As the 2012 Olympics are wrapping up, we thought we’d review some of the social media mishaps that lead to two Olympians demise…in the games, that is.

For many athletes, the road to the Olympics is never easy. Imagine you spend eight to ten hours a day working toward the dream of a Olympic podium invitation. Now that competition has started, you receive one of the most hearth breaking losses in your career. After which, you log into your Twitter profile and express your pain and anguish. For all intensive purposes, you decide to express your anger in the allotted amount of 140 characters. Little did you know, those 140 characters have just gotten you disqualified and/or expelled from Olympic competition. All of your work and training at the hands of those few simple statements, have now crushed your Olympic dreams.

Okay, so most of us have never trained for the Olympics but the aforementioned “hypothetical” became reality for two athletes. Michel Morganella, a 23 year old Swiss soccer player, vented his frustrations on Twitter after his team lost to South Korea last Sunday. On his tweet, he referred to South Koreans as a “bunch of mongoloids” and that they should “go burn”…umm, what did he think would happen?

Shortly after, Grecian athlete Voula Pappachristou gave up her seat in the Olympics after posting political tweets and Facebook posts mocking African immigrants. According to CBS, Pappachristou seemed initially unfazed by the negative reactions to her tweets before her expulsion by tweeting the this: “”That’s how I am. I laugh. I am not a CD to get stuck!!! And if I make mistakes, I don’t press the replay! I press Play and move on!!!”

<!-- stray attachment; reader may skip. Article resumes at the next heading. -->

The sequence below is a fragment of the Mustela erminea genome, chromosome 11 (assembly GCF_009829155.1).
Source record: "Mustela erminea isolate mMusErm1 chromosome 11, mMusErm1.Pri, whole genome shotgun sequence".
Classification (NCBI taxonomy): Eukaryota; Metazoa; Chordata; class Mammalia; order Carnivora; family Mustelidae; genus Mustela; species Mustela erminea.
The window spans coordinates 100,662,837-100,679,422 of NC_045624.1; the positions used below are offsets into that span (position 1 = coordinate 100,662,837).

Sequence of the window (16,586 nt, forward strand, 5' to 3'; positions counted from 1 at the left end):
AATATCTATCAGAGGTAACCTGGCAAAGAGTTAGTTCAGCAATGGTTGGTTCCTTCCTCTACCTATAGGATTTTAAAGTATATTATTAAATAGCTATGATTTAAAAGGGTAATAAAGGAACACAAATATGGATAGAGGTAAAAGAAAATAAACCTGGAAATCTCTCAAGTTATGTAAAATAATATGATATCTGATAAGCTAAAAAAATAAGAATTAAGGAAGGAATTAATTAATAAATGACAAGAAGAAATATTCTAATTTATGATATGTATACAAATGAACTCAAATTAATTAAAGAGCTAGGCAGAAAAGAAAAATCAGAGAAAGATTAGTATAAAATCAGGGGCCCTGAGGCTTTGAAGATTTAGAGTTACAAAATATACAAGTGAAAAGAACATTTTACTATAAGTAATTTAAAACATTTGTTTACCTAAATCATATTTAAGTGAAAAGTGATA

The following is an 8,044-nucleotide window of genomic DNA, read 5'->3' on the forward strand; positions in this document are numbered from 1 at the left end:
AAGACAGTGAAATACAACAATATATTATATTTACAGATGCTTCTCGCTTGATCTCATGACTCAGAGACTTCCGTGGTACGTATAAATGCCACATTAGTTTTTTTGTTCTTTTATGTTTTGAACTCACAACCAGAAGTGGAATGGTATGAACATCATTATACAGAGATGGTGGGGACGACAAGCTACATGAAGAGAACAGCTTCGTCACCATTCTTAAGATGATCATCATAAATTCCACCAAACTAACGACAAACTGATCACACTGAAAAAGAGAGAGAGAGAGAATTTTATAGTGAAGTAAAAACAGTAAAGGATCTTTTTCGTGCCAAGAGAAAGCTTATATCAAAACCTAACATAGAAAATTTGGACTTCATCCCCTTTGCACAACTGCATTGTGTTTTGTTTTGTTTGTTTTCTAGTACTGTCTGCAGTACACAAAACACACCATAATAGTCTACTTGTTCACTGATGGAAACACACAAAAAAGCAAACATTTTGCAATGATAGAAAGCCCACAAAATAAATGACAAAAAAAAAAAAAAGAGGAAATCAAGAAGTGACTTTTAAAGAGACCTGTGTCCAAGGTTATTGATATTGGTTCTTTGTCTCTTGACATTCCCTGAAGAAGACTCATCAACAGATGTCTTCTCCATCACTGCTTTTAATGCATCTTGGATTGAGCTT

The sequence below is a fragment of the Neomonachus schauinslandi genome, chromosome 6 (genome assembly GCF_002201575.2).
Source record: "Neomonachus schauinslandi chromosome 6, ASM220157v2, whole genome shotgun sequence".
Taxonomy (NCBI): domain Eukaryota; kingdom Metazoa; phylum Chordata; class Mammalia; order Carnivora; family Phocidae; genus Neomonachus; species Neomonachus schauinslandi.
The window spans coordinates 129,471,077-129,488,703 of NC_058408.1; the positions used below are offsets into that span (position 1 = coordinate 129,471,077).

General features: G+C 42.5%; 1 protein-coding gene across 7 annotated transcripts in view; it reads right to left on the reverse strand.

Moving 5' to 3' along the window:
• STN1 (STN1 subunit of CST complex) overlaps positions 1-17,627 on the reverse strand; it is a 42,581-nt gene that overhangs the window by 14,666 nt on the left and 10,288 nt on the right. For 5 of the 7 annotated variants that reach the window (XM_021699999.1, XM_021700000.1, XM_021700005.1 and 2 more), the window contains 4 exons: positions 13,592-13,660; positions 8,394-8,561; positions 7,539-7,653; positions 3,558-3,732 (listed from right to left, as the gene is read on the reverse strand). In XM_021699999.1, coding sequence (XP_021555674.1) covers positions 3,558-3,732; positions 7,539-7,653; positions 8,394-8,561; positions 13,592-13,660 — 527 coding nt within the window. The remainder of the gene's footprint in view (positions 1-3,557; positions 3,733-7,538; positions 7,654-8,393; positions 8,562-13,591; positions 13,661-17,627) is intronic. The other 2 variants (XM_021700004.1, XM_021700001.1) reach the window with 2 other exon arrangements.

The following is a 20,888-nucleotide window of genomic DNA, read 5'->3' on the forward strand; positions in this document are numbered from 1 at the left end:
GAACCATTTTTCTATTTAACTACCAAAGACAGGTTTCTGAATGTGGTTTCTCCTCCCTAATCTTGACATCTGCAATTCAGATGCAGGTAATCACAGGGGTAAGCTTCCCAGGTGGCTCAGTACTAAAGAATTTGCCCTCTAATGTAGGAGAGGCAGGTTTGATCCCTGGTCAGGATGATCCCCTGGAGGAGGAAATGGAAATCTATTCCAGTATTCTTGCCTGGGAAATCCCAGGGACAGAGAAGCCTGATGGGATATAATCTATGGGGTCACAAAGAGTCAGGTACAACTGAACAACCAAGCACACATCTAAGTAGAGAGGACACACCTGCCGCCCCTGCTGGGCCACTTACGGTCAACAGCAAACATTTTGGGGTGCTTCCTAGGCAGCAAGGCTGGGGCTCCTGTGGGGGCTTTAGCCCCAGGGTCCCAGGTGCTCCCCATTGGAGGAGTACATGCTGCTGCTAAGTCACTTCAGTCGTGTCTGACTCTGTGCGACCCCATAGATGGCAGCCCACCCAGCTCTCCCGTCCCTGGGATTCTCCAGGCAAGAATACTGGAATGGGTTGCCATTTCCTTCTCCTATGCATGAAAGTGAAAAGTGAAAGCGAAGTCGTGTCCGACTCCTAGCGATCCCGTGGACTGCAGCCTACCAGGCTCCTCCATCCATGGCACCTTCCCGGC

However, Pappachristou’s attitude changed later that week as she posted several tweets in which she apologized to everyone whom she believed she may have insulted when she posted what she called an “unfortunate and tasteless joke” on her Twitter account. Her Facebook page includes a longer-than-140-characters post on July 25 where she appears to be more sincere.

Both athletes failed to think their comments could have gone viral and would result in the both of their disqualifications at the hands of the Olympic committee. Which should make us all wonder, could these kind of disqualifications happen in our ever-so-comfortable business setting? As social media becomes just as accessible as the oxygen that we breathe we are reminded that the age old saying, “think before you speak” still reigns true. However, many could argue, the saying is now becoming “think before you tweet.” As we engage in social media, we should ask ourselves, is this worth “Tweeting” and are there any potential repercussions? If the Olympic committee will disband an athlete, so will an employer.

All this said, think before you tweet, people!